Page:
More recently Typhoon Nari crossed the Philippines on Friday and is about to strike Vietnam. Typhoon Wipha may cause disruption in southern Japan and it seems likely another typhoon will develop later this week.

Despite this recent activity, in 2013 the northern hemisphere as a whole has still only had about 60% of the expected activity for this point in the season and regions such at the Atlantic have only seen about 30% of normal activity.

Northern hemisphere activity tends to diminish through November as the southern hemisphere season begins.

Official forecasts of Indian Ocean tropical storms are provided by the Indian Meteorological Department. Official warnings of west Pacific tropical storms are produced by the Japanese Meteological Agency (JMA).

From Tuesday 15th October a graphical display of Met Office forecast tracks of active tropical storms will be available from our web pages. We also provide updates on current tropical storms via @metofficestorms on Twitter.

Winter Forecasting – Responding to the headlines

12 10 2013

Once again it is the season for speculation and big headlines regarding what the weather will do over the winter period. The front page of the Daily Express today claims: ‘Worst winter for decades: Record-breaking snow predicted for November’.

We saw similar headlines last year and instead winter 12/13 ended up being only the 43rd coldest on record with an average temperature of 3.3C and flooding until the turn of the year.

What the Daily Express has failed to explain to its readers is that there is absolutely no certainty about what weather the UK will see over the winter period. The science simply does not exist to make detailed, long-term forecasts for temperature and snowfall even for the end of November, let alone for the winter period, which does not officially start until 1 December.

While we have seen a return to more normal, cooler temperatures for this time of year, this is no indication of what we can expect over the next four months with regards to temperatures and when we might see snow. It is far too early to tell.

Ultimately, we’re heading into winter and it is perfectly possible that we will see the whole range of weather that we get in winter at some point over the coming months, including snow and freezing temperatures, but also heavy rain, windy weather and mild conditions too.

Our five day forecasts and warnings will provide you with the best possible guidance on any periods of cold weather, frost or the likelihood of snow, giving detailed local information across the UK to help you make the most of the weather over the coming months.

September weather summary

11 10 2013

September opened with some fine, warm, sunny weather. After a brief stormy period mid-month, the second half was quieter and more typical of autumn.

The provisional UK mean temperature was 12.8 °C, which is 0.1 °C above the 1981-2010 average. The UK overall received 73% of the average rainfall amount for this month and there was provisionally 93% of the long-term average hours of sunshine. Visit our climate section for a full written summary of the month.

Your pictures

Thank you for sharing your pictures of September weather on Twitter. Here are some of our favourites…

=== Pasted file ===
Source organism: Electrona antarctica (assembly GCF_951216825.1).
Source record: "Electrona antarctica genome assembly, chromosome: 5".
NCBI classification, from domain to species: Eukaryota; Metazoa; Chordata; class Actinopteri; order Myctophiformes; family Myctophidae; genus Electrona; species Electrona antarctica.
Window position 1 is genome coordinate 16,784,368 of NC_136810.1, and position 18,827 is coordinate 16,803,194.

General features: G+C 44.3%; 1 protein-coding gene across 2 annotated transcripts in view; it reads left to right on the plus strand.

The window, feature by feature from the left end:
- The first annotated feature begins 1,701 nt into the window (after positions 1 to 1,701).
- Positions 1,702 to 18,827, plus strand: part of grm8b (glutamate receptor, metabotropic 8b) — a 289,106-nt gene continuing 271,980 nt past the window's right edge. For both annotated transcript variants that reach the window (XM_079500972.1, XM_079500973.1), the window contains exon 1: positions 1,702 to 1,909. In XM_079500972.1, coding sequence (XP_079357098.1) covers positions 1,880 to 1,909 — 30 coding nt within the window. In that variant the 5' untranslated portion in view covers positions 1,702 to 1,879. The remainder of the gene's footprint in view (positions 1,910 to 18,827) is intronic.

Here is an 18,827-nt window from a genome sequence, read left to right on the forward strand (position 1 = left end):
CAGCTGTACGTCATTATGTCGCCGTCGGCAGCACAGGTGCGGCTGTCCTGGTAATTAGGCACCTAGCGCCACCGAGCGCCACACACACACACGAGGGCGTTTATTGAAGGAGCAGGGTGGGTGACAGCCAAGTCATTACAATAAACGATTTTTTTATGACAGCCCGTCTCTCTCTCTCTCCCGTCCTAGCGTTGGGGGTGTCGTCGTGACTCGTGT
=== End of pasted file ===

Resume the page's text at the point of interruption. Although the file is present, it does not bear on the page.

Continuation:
Cyclones set to strike India and the Philippines

11 10 2013

While the tropical storm and cyclone season for the northern hemisphere has been relatively quiet this year, the last few weeks has seen a spike in activity with three tropical cyclones currently active.

The north Indian Ocean sees tropical storms develop during two periods of the year – April to June and October to December.

Cyclone Phailin at 0455 UTC 11 October 2013. Image from the NASA Terra satellite.

Cyclone Phailin at 0455 UTC 11 October 2013. Image from the NASA Terra satellite.

Cyclone Phailin formed in the Bay of Bengal earlier this week and has become the most intense cyclone in this region since Cyclone Sidr in 2007. At the time of writing it has 1-minute average sustained winds of near 155 mph.

Phailin, which is a Thai word for ‘sapphire’, is expected to make landfall over the Odisha state of India on Saturday night and bring destruction from its strong winds, heavy rain and storm surge.

It is likely to be the strongest cyclone to hit India since the devastating ‘Odisha Cyclone’ of 1999, and it is possible it could be even stronger.

Meanwhile Typhoon Nari is continuing a busy spell for tropical storms in the last few weeks in the west Pacific Ocean.

With winds near 100 mph, Nari is making landfall over the northern Philippines today before moving into the South China Sea where it could continue towards a second landfall in China or Vietnam.

Behind Nari, another storm is developing called Wipha. This is set to strengthen into a typhoon and move northwards in the direction of Japan.

Landfall over Japan is possible, but at this stage a glancing blow to southern coastal regions of the country in the middle of next week is the most likely outcome.

Official warnings of west Pacific tropical storms are produced by the Japanese Meteological Agency (JMA). Official forecasts of Indian Ocean tropical storms are provided by the Indian Meteorological Department.

For more information on tropical cyclones worldwide, visit our web pages or follow @metofficestorms on Twitter.

Lowest temperatures 10 October

10 10 2013

Last night saw the first widespread cold night of the season. Here are the lowest temperatures from around the UK:

Bridgefoot        CUMBRIA       1.5
Leek, Thorncliffe STAFFORDSHIRE 2.2
Spadeadam CUMBRIA       2.2
Warcop Range      CUMBRIA       2.5
Keswick           CUMBRIA       3.0
Saughall    AYRSHIRE      -0.7
Drumalbin   LANARKSHIRE   1.4
Salsburgh   LANARKSHIRE   2.4
Balmoral    ABERDEENSHIRE 3.1
Carterhouse ROXBURGHSHIRE 3.1
Libanus                      POWYS 1.6
Sennybridge       POWYS 1.6
Tredegar Bryn Bach Park GWENT 3.9
Llysdinam                    POWYS 4.1
Trawsgoed                    DYFED 4.2
Killylane ANTRIM 4.0
Thomastown FERMANAGH 4.2
Derrylin Cornahoule FERMANAGH 4.3
Castlederg TYRONE 4.6
Aldergrove ANTRIM 4.9